Michael Moore knows how to stage an event, especially where his star has always burned brightest. The Toronto International Film Festival welcomed him back with a standing ovation and cheers on opening night for his latest diatribe against the current political order, “Fahrenheit 11/9.” Moore pulled a surprise, bringing on stage the students from Parkland High School. “Who’s ready to save America?” asked political activist David Hogg, plugging for votes — in Canada.
“Michael for President!” yelled one fan. When Moore took the mic, he revealed that when he announced this movie, the IRS audited him for the first time. Given that he’s overpaid for years, “they have to give me the money back, with interest,” he crowed.
Always willing to embrace a marketing opportunity, Moore has commandeered a skeleton crew to release the film. They include refugees from the Oscar-winning “Spotlight” team at Open Road, led by Tom Ortenberg, and theatrical booker Steve Bunnell. “Fahrenheit 11/9” started out with an 800-screen release on September 21, expanded to 1,000 after the trailer broke, and is now at 1,600. Only a lack of P&A funds prevents it from going even wider, says Moore. (Don’t expect Alamo Drafthouse to play the film, still smarting from the acrimonious release of Moore’s last, “Where to Invade Next.”)
The movie marks a return to Moore’s anti-establishment sweet spot, and while it may not reach the heights of 2003 Oscar-winner “Bowling for Columbine” ($58.2 million worldwide) or 2004’s “Fahrenheit 9/11” ($221 million), audiences should turn up for this hugely entertaining and revealing call to action. And so might Academy voters.
One of the best scenes in the movie shows Moore sitting with high school activists in a Parkland, Fla. basement bunker in a half-empty strip mall, 10 days before the March for Our Lives. “They were planning the whole thing,” he told me at the after-party, inspired to listen to them rather them tell them what to do. “I am very sincerely moved by it. Maybe I’m in a different place. They were on that bus tour across the country to 61 cities. When they came to New York, I said, ‘come on over, I’ll show you a little bit [of the film].’ They were so moved: what they saw in America was encapsulated in this film. They have the same rage.”
Clearly, these two generations are on the same page. The movie is a rabble-rouser for anyone who opposes the Republicans. Moore sprays the mansion of Michigan Governor Rick Snyder with contaminated Flint water after he covered up the lead poisoning that still afflicts residents there, and skewers the screwy relationship between president Donald Trump and his daughter Ivanka.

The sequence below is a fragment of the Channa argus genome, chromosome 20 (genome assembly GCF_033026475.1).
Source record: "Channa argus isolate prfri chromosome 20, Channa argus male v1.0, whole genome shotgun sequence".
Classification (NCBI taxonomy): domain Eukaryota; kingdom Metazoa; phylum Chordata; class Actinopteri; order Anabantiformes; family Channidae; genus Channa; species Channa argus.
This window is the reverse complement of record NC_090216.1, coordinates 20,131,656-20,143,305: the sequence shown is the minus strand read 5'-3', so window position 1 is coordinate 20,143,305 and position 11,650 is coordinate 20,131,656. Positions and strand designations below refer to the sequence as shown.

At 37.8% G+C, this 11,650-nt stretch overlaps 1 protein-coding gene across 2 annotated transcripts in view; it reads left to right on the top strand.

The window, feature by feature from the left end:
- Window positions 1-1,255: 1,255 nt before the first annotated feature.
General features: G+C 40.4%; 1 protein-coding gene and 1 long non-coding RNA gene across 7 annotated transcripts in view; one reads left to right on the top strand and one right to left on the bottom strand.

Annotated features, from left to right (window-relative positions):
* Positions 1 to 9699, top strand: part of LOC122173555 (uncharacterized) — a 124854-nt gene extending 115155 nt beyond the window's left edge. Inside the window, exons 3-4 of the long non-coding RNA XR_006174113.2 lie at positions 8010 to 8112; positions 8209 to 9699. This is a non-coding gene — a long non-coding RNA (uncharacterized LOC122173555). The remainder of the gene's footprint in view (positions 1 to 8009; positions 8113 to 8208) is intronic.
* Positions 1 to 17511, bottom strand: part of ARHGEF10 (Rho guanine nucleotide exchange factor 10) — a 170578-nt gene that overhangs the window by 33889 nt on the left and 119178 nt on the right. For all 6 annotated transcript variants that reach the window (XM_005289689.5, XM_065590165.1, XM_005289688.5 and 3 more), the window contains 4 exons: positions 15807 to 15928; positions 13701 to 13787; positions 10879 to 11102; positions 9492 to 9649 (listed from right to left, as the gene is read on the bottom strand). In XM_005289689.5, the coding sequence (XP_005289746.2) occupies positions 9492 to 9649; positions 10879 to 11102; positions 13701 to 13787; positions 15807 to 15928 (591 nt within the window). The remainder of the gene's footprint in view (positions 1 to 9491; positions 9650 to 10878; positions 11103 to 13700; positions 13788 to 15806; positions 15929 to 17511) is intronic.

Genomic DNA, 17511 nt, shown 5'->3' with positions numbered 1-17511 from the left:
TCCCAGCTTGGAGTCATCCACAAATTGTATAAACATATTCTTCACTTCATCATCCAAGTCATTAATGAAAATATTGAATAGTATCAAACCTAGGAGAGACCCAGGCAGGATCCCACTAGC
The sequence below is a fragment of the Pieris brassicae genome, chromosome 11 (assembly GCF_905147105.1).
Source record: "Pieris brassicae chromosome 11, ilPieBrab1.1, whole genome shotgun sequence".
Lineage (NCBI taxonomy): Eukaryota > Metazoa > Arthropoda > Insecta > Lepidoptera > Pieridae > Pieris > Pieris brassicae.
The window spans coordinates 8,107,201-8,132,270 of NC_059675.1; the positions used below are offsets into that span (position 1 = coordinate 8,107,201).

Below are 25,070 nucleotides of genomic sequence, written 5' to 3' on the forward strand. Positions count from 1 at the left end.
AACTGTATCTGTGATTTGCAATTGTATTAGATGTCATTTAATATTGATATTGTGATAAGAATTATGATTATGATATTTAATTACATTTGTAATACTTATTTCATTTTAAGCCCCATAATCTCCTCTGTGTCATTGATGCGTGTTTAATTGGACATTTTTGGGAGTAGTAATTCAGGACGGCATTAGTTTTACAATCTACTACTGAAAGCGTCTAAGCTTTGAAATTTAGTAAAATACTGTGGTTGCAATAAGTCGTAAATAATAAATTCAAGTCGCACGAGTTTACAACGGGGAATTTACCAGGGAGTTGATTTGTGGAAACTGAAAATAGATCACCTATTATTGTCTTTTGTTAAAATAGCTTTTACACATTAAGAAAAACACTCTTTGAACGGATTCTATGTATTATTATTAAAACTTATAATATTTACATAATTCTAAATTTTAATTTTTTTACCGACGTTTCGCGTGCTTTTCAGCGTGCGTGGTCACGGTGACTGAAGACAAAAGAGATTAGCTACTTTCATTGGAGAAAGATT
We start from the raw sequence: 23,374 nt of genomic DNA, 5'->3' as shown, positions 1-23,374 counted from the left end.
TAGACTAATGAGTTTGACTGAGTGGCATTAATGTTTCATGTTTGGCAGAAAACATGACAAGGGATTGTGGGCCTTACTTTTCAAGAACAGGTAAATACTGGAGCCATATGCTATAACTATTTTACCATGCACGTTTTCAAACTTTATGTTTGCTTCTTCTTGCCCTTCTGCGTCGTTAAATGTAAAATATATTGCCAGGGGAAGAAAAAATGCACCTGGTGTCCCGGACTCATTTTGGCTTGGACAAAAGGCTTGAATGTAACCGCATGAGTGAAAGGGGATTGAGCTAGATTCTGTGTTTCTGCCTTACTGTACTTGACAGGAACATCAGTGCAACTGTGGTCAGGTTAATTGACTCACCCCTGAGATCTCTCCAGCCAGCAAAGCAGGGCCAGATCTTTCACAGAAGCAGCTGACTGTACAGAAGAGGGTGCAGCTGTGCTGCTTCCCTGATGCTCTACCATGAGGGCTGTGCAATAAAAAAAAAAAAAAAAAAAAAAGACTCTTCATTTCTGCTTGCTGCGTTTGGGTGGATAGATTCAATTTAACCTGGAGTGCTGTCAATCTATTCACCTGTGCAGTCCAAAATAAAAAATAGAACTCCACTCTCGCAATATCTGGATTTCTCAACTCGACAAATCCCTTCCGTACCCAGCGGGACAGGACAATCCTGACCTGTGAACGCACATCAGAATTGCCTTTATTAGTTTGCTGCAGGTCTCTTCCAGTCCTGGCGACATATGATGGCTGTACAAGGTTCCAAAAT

The movie doesn’t spare centrist Democrats either, including Barack Obama, Hillary Clinton, and Nancy Pelosi. Moore has never hidden his leftist/socialist, Bernie Sanders-loving, leanings, and celebrates rising new Democrats such as The Bronx’s Alexandria Ocasia-Cortez. Hugely entertaining, the movie veers from one subject to another, and spends less time on Trump and Putin than on the growing resistance to them, and a lack of belief in our corrupt election systems. Of the 100 million people who don’t vote, Moore thinks most lean left, not right.
“What separates ‘Fahrenheit 11/9’ from traditional docs,” said his long-time producer Carl Deal, “is Michael has the ability to turn the film on the audience and get away with it, to force the audience to confront stuff about themselves. With every screening of the film we get closer to the answer of, ‘How the fuck did this happen?'”
The trick for Moore was to stay on track — the film centers on Flint’s water issues and the West Virginia teacher’s strike — and not be unwound by the president’s daily tsunami of breaking news. “It’s POV filmmaking, it’s Michael’s angriest work,” said Deal. “The Parkland kids landed in the forefront of everything we did in the process of finishing this film. Michael wants to encourage youth leadership. He’s waving the white flag. He’s saying ‘I’m sorry’ to the younger generation: ‘We let you down, and now save us.'”
In the editing room, Moore’s rules are simple, said Deal: “Don’t cut out a laugh, unless you absolutely have to. When in doubt, take him out. You don’t see him on camera a lot. His voice makes you believe that he’s there. The best idea wins, and it doesn’t matter where it comes from.”
Moore shut down production on the film he was developing at the Weinstein Co. well before the revelations of Harvey’s misdoings. Instead, he mounted a Broadway theater show (not a disaster, despite Trump’s tweets to the contrary), “The Terms of My Surrender.” Negotiations are already under way with producer Meghan O’Hara on reviving his series “TV Nation,” this time on TBS.
Why is he so overextended? “I have never seen Michael this driven,” said Deal. “The reason this film is so angry and passionate and effective is he’s not trying to make intellectual arguments. He’s splattered it all out there for you to see. Nothing is more important to him than creating this kind of art that will counter the horror that Trump brings to us. He’s very singleminded right now. It may seem like he’s taking on a lot, but he couldn’t see himself doing anything else.”
Moore’s plan when he hits the Flint and New York premieres and a series of talk shows: Exhort everyone to go to swing states and turn out the vote.